The Wine Blog

Paul Wagner’s Chianti Wines

February 13, 2014

Chianti Classico. No region in the world of wine has transformed itself more completely. What was once the ONLY Italian red wine known in America, Chianti Classico is now breaking new ground in every way and creating wines that are challenging the very best on earth. What is more, the region is now attracting the attention of some of the top wine collectors and investors from around the globe as well. Paul Wagner, who teaches wine classes at both the Culinary Institute of America and Napa Valley College’s renowned Viticulture and Enology program, has an intimate knowledge of the wines of Chianti Classico and the stories behind them. He’ll explain how all of this happened in the short span of less than twenty years and will back up the explanation with some of the greatest Sangiovese wines you have ever tasted. Packs your bags, we’re off to the heart of Tuscany!

The History:

Screen Shot 2014-02-13 at 4.46.03 PMThe DOCG of Chianti Classico was first established in 1716, when the Etruscans gave their name to Tuscany and the Romans first built the roads of the area. The landscape was developed during Medieval times.



The Territory:Screen Shot 2014-02-13 at 2.20.22 PM

The regions of Classic Chianti lies between Florence and Siena. The total area is composed of 175,000 acres, composed of Castellina, Gaiole, Greve and Radda as well as parts of Barberino Val d’Elsa, Castelnuovo Berardenga, Poggibonsi, San Casciano Val di Pesa and Tavarnelle Val di Pesa. Vineyards compose 25,000 acres of this area. There are 18,000 acres worth of vineyards registered for Chianti Classico.

The Climate:

A continental climate makes for good temperature differences between the day and night. These temperature fluctuations, coupled with prevalent rain in late autumn and spring make for excellent Chianti growing conditions.

The Soil:

Mostly composed of Marl, with some heavy clay. Limestone-rich marl and tuff are characteristic of the south. Cobblestone and rock of calcerous origin can be found throughout the countryside.

The Grapes:

Screen Shot 2014-02-13 at 2.29.46 PMYields are highly regulated by the government: Sangiovese must be atleast 80% of yields. A maximum of 20% of yields can beof other authorized indigenous or international red grapes


Annual Bottle Production:

On average, 35 bottles are produced—that’s 7,130,000 gallons!


This wine is exported to more than 50 countries, of which the US is the biggest importer, followed closely by Italy.Screen Shot 2014-02-13 at 2.34.02 PM

Consorzio Vino Chianti Classico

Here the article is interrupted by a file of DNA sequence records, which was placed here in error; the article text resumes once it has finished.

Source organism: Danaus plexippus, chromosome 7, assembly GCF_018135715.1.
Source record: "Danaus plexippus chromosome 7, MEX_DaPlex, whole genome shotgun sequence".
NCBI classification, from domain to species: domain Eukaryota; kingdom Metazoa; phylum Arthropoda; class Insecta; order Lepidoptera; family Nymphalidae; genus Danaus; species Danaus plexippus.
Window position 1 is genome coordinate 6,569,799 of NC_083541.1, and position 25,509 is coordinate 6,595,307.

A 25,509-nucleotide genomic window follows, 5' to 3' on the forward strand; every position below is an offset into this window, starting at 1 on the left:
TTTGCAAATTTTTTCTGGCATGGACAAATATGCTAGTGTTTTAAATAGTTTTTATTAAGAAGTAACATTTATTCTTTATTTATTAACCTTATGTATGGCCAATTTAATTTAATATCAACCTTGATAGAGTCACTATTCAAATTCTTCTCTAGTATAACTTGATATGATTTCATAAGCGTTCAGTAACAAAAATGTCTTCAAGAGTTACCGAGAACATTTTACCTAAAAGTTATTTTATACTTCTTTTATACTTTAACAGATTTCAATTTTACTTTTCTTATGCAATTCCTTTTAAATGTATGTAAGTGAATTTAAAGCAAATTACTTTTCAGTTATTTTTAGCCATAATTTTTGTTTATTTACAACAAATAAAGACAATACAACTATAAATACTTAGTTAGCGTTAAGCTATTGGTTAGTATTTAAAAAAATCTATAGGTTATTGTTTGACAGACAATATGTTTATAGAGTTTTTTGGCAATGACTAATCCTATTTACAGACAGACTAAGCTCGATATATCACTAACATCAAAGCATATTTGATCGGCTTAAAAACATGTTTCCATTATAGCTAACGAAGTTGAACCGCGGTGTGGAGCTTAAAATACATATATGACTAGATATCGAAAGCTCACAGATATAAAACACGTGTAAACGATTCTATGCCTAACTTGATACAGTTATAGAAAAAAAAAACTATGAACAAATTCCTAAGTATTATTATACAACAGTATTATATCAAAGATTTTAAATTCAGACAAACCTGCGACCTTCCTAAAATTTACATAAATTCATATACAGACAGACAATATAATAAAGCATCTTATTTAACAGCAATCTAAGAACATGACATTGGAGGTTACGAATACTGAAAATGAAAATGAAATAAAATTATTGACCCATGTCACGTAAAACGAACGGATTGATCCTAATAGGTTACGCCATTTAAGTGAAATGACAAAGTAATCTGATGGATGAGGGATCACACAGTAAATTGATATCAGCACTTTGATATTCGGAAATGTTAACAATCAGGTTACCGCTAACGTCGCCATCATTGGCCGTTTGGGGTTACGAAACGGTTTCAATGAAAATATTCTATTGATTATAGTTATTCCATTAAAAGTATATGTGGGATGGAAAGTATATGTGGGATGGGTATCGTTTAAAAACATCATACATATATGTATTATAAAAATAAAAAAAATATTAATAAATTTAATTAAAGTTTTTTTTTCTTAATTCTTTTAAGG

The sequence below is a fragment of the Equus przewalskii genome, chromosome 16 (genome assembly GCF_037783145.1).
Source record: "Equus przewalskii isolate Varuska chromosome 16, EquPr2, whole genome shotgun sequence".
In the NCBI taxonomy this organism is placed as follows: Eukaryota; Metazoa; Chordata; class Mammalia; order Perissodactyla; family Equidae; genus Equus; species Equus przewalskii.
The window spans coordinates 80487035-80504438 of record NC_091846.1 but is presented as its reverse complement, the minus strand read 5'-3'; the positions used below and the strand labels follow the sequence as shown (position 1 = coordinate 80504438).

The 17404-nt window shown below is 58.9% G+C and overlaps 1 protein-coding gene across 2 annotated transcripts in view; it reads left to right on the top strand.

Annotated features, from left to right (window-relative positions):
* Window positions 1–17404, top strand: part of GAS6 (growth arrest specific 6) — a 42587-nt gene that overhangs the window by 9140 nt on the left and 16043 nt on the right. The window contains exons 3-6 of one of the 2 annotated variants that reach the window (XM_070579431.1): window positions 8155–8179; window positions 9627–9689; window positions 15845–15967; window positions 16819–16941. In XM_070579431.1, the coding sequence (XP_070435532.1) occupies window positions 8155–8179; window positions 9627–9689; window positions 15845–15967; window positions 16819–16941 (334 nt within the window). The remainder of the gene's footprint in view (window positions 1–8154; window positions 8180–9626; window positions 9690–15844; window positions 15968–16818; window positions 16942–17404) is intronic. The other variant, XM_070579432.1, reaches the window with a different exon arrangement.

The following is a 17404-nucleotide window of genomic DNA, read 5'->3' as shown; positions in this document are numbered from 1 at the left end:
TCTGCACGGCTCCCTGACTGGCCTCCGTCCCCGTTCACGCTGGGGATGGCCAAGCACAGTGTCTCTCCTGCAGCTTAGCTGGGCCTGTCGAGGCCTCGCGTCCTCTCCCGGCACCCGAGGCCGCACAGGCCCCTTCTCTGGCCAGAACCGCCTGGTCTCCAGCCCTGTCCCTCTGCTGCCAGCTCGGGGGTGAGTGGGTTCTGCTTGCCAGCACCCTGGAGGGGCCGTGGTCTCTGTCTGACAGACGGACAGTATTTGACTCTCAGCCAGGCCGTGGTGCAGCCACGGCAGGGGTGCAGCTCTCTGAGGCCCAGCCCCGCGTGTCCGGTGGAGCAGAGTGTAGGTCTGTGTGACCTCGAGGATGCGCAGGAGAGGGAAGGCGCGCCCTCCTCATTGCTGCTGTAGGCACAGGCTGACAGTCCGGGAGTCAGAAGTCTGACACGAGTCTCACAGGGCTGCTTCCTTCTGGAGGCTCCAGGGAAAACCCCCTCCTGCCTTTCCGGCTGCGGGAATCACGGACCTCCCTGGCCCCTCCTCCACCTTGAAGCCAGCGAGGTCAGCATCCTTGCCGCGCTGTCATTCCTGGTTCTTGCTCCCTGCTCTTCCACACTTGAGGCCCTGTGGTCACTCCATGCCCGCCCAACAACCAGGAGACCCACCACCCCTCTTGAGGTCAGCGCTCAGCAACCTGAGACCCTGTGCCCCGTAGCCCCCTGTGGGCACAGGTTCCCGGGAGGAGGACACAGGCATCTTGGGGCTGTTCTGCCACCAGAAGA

Consists of 560 members, 365 of which are bottlers.

Chianti Classico VS. Chianti:Screen Shot 2014-02-13 at 4.54.03 PM


The name of the territory, delimited in 1716.


Wine made in Tuscany, but not the geographical zone of “Chianti”

Chianti Classico:

Wine made in Tuscany, in the geographical zone of “Chianti”. Only this wine is allowed to bear the Black Rooster symbol of official Chianti.

Types of Chianti


Chianti Classico Banfi

Screen Shot 2014-02-13 at 2.40.56 PMGrape Varieties:

– Traditional varieties of Chianti Classico.

– Absolute predominance of Sangiovese.


– The fermentation takes place with traditional skin contact of 8-10 days.

– Short wood aging follows.

– Bottling is carried out in the summer subsequent to the harvest.


Chianti Classico Querciabella

Screen Shot 2014-02-13 at 2.41.15 PMGrape Varieties:

– Sangiovese (95%); Cabernet Sauvignon (5%).


– Grapes destemmed, not crushed.

– Macerations last about 12 days for the Sangiovese, and up to 20 days for the other cépages.

– Full malolactic fermentation.

– 100% French Oak barriques. The various cépages undergo separate élevage.

– At the end of the élevage, the best lots are selected.

– After bottling, the wine rests for at least three months before release, around 18 months after harvest.


Chianti Classico Riserva Castello di Albola

Screen Shot 2014-02-13 at 2.41.23 PMGrape Varieties:

– 95% Sangiovese, 5% Canaiolo.


– Matures in oak for two years.

– One can detect the high-altitude vineyards in its finesse, the heat of the earth in its depth and the nuances of woodlands in its extraordinarily persistent bouquet.

– It is a wine to serve with succulent, rich dishes, to be drunk with respect for history but also with the joy of discovery.


Chianti Classico Riserva Castello di Gabbiano

Screen Shot 2014-02-13 at 2.41.33 PMGrape Varieties:

– 95% Sangiovese, 5% merlot.


– Harvested by hand, delicate pressing, removal of stalks, malolactic fermentation to its conclusion –only partly in wood.

– Aged 16 to 18 months in casks of medium to large capacity and in barriques of French oak.


Chianti Classico Riserva Croce

Screen Shot 2014-02-13 at 2.41.42 PM Grape Varieties:

– 97% Sangiovese, 3% Canaiolo.


– 15 months to 1 year of aging in Slavonian oak.

– Another 6 months cellaring.

– Croce takes its name from an ancient cross in the vineyard.


Chianti Classico Riserva Badia a Coltibuono

Screen Shot 2014-02-13 at 2.41.50 PMThis wine has achieved organic certification in 2003

Grape Varieties:

– Hand-picked organically-grown Sangiovese and Canaiolo


– Maceration on the skins for 3 weeks

– Aged 12 months in French and Astrian oak casks of varying sizes


paul_wagner_webPaul Wagner is a regular columnist for Vineyards & Winery Management Magazine, a member of the board of directors of the Society of Wine Educators and contributes to in the field of wine and food. Paul Wagner has judged many national and international wine competitions, is a founding member of the Academy of Wine Communications, a member of the nominations committee of the Culinary Institute of America’s Vintner’s Hall of Fame, and was inducted into the Spadarini della Castellania di Soave in 2005. In 2009 he was honored with a ‘Life Dedicated to Wine’ award at the Feria Nacional del Vino (FENAVIN) in Spain.